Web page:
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Posts Tagged ‘nationalism’

“Love, Peace, Dreams, and Bombs,” an event my friends and I had been planning since last year, finally came to fruition this past February, and I flew back to Santa Barbara very briefly (from Okinawa, where I had been pursuing my dissertation research for a six month stay) to take part. Not quite a symposium or conference, but also not simply an art exhibition, “Love, Peace, Dreams, and Bombs” combined an exhibit of new works by MFA student Yumiko Glover with a series of talks by Yumiko, EALCS PhD student Carl Gabrielson, EALCS Professor Sabine Frühstück, Art History PhD student A. Colin Raymond, and myself, plus video interviews of all of us, conducted and edited by YouTuber / LGBT-activist Naoya Matsushima.

Now that the website is complete, I thought it about time to finally post on the blog about this.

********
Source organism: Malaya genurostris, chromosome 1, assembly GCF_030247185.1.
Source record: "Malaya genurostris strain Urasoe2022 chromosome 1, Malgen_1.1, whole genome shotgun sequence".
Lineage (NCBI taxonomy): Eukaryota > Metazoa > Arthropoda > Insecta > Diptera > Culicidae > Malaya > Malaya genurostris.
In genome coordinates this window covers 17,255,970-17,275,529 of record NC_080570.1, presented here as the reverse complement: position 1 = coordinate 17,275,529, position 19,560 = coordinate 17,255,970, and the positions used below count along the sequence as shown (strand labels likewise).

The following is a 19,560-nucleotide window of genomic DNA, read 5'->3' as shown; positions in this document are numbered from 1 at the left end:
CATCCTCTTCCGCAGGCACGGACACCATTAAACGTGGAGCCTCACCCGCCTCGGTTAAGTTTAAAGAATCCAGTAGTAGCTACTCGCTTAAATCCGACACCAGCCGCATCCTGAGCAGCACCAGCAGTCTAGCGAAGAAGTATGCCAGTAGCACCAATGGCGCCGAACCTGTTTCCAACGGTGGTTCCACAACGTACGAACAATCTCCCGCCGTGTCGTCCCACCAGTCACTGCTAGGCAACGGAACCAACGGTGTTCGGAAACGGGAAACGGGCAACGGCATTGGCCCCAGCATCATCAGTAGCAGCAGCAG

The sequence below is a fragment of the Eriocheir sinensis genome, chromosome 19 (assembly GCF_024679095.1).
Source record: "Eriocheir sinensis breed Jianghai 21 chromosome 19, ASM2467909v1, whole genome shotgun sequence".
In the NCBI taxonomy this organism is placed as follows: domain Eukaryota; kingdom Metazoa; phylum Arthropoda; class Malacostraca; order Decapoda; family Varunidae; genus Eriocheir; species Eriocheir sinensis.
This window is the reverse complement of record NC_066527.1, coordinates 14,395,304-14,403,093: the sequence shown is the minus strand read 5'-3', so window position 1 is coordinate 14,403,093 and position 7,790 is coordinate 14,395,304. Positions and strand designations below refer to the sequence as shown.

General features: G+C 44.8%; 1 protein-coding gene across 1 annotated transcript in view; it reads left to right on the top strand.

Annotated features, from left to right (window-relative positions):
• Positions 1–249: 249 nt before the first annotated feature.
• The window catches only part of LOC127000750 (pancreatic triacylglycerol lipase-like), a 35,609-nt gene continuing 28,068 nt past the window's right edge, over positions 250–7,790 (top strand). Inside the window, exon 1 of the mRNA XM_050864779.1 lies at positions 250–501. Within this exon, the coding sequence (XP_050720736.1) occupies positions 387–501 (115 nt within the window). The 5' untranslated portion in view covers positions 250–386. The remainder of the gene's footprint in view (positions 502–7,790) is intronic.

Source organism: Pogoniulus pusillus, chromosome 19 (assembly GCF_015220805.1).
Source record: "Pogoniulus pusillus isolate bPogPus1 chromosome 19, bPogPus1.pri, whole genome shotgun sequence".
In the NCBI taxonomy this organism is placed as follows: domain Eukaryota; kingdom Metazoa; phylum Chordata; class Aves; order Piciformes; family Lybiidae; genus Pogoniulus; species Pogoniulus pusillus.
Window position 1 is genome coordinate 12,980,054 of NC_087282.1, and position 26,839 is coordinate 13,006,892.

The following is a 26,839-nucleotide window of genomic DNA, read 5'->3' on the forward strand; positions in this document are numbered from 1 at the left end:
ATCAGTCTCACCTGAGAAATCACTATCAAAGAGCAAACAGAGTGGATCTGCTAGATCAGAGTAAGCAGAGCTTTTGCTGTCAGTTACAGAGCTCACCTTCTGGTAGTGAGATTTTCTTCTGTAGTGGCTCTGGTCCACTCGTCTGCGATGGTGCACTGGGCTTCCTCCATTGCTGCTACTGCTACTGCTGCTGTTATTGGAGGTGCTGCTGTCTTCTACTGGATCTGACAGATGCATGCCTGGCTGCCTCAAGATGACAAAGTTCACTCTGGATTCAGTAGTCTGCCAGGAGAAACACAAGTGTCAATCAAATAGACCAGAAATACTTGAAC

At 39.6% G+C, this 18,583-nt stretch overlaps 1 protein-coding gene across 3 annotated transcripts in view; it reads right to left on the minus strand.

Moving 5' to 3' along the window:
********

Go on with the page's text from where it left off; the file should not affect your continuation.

The event was originally conceived as something of an “experiment” in graduate-student-initiated and cross-department / interdisciplinary events, which might stand as an example in incremental moves towards (1) greater interdisciplinary collaboration within the academy, (2) greater variety in the style and character of academic events, and (3) more student-initiated events on campus. Of course, few events I’ve ever participated in have ever been nearly as radical, or impactful, as we might imagine or expect or hope for them to be, and all of them, once they are over, are simply over, but I’m still rather proud of, and happy with, what we accomplished.

Yumiko Glover, “Tomoko vs. Mr. A” (2016). Acrylic on canvas, 77″ sq. Photo my own. (Sadly, I can’t seem to find any of my photos from that week, so I’m using photos from another art show.)

Yumiko’s artwork continues to get my gears turning – not only beautiful, and masterfully executed, but also wonderfully thought-provoking, containing or suggesting references in numerous different directions, to themes of contemporary Japanese social and political issues, but also anime/manga and youth fashion aesthetics, bubble-gum-bright pop colors, hyperreality and technofuturism – they are highly contemporary works, in modern media and techniques, featuring contemporary or even futuristic subjects (schoolgirls, metropolitan skylines, subways, cellphones, the digital world) but also while subtly referencing or even re-imagining / re-creating (mitate-e) classic images from Japanese art history, such as woodblock prints by Harunobu and Utamaro.